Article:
International oil companies scale down on Nigeria operations

In a recent publication, Reuters reported that Chevron – Nigeriaís third-largest oil producer is looking to sell-off a number of its oil assets in the country as the company wants to focus on growing its US shale output. This is in line with moves by the company’s top rivals, Exxon Mobil and Shell, to dispose of some of their Nigerian oilfields.

Over the years, the oil companies have reduced their stakes in the Nigerian oil industry amidst political instability, the uncertain security situation in the Niger-Delta, the impasse on the Petroleum Industry Bill (PIB), human and environmental right controversies, just to mention a few.

The country’s oil industry suffered a major setback as the global price of oil nose-dived in 2014. This resulted in leaner profit margins for international oil companies (IOCs), causing a steep drop in upstream spending by IOCs in the sector. The downbeat outlook on the price of oil has continued to weigh on IOCs interest in the sector making it difficult for Nigeria to launch large offshore oil developments to ramp up the local production.

The Group Managing Director (GMD) of the Nigerian National Petroleum Corporation (NNPC), Mele Kyari noted that the country intends to increase production to 3mbpd within the next two or three years.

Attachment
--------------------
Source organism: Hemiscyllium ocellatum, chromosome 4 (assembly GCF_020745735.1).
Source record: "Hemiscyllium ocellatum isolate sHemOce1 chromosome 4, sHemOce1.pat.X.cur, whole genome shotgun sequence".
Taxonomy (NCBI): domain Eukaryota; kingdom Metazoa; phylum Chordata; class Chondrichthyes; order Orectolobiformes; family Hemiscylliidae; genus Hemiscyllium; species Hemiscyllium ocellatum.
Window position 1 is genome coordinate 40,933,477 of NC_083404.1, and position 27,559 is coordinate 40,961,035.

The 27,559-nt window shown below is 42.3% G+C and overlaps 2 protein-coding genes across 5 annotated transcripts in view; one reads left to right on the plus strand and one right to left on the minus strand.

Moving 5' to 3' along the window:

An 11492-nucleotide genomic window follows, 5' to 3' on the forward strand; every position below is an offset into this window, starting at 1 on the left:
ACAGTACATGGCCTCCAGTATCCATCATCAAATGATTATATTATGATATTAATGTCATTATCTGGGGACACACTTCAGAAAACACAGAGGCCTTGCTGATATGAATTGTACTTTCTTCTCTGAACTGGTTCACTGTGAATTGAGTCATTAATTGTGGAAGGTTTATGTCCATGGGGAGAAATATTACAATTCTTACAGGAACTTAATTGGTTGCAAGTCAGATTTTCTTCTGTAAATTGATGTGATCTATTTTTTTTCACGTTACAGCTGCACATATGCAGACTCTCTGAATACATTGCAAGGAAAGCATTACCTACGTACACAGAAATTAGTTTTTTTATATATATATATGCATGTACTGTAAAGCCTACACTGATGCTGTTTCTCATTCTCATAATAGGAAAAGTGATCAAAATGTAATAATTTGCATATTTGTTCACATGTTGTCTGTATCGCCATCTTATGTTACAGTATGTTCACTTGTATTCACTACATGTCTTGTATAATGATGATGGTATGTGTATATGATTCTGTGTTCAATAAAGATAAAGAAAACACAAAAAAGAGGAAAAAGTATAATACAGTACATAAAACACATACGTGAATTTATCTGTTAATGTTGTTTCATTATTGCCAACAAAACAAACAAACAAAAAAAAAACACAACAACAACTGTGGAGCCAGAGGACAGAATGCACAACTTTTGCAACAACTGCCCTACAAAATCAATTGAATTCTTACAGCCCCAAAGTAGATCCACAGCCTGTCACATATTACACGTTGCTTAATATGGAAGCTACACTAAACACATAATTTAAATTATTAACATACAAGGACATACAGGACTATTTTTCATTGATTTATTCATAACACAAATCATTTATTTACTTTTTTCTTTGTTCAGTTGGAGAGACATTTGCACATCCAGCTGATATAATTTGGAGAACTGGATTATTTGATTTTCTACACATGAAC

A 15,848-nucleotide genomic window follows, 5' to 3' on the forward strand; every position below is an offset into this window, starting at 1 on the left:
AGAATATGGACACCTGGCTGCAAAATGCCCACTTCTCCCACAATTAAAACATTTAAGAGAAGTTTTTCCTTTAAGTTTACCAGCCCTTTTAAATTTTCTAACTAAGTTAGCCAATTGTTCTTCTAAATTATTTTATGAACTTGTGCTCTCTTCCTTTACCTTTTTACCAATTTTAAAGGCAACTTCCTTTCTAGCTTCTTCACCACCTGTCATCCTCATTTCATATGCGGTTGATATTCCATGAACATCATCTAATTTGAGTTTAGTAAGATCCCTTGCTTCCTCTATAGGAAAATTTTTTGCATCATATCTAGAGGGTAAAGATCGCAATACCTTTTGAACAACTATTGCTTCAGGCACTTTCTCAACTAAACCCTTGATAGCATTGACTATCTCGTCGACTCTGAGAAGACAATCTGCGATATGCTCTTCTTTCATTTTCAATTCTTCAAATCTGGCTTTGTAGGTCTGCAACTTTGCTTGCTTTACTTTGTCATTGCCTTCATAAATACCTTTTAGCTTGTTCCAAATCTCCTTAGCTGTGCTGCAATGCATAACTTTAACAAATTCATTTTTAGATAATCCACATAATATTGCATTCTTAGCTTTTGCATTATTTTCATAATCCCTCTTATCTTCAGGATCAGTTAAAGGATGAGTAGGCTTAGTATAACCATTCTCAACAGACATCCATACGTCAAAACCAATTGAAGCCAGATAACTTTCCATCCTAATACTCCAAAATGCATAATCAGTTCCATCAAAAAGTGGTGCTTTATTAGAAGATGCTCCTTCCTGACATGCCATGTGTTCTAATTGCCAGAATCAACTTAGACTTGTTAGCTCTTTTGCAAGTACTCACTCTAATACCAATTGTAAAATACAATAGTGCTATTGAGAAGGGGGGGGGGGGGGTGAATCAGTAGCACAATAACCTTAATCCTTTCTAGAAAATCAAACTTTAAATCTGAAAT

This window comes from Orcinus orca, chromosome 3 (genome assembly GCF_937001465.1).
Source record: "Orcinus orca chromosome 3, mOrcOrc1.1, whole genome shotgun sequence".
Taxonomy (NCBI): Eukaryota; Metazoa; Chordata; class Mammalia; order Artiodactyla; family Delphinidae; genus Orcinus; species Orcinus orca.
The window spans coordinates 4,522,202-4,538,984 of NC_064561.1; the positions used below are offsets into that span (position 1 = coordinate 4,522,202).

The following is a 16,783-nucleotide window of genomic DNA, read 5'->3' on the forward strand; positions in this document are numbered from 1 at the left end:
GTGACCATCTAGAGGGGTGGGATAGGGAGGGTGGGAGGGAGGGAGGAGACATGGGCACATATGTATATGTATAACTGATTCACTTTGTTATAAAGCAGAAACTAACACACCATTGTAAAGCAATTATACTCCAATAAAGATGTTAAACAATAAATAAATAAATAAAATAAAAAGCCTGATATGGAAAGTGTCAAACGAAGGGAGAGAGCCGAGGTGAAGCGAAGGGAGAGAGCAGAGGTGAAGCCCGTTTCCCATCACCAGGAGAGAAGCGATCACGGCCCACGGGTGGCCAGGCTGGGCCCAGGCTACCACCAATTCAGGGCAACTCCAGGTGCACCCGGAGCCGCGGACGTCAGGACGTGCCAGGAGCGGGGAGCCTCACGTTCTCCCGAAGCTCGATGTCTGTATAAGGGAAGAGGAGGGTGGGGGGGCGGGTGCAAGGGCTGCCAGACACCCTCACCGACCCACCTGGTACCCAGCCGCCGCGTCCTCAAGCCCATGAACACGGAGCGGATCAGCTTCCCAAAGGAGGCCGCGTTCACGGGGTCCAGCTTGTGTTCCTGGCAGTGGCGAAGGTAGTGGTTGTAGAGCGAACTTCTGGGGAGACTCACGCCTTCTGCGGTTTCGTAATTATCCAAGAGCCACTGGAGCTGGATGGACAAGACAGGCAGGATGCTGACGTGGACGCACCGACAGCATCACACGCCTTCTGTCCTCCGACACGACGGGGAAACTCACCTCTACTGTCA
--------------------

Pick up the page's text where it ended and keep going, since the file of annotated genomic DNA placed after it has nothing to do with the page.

New investments are crucial in securing Nigeria’s future oil production, as such, the country has brought to the fore once again its plans for restructuring the industry by pushing for the passage of the PIB. Senate President, Ahmed Lawan, disclosed that the PIB will be passed before the end of 2020.

The Petroleum Industry Bill (PIB) was first introduced to the National Assembly in December 2008. Drafts of the bill, however, became very contentious due to objections from the international oil companies (IOCs) and the Nigerian National Petroleum Corporation (NNPC). Consequently, the bill was never passed into law.

In our opinion, the move by IOCs to downscale their stakes in Nigeria’s oil and gas industry bodes well for indigenous businesses who have gradually expanded their footprints in the most strategic sector of the economy. From a macroeconomic standpoint, we believe the implementation of indigenisation policy in the oil industry will ease capital repatriation pressure and its attendant impact on the local currency.

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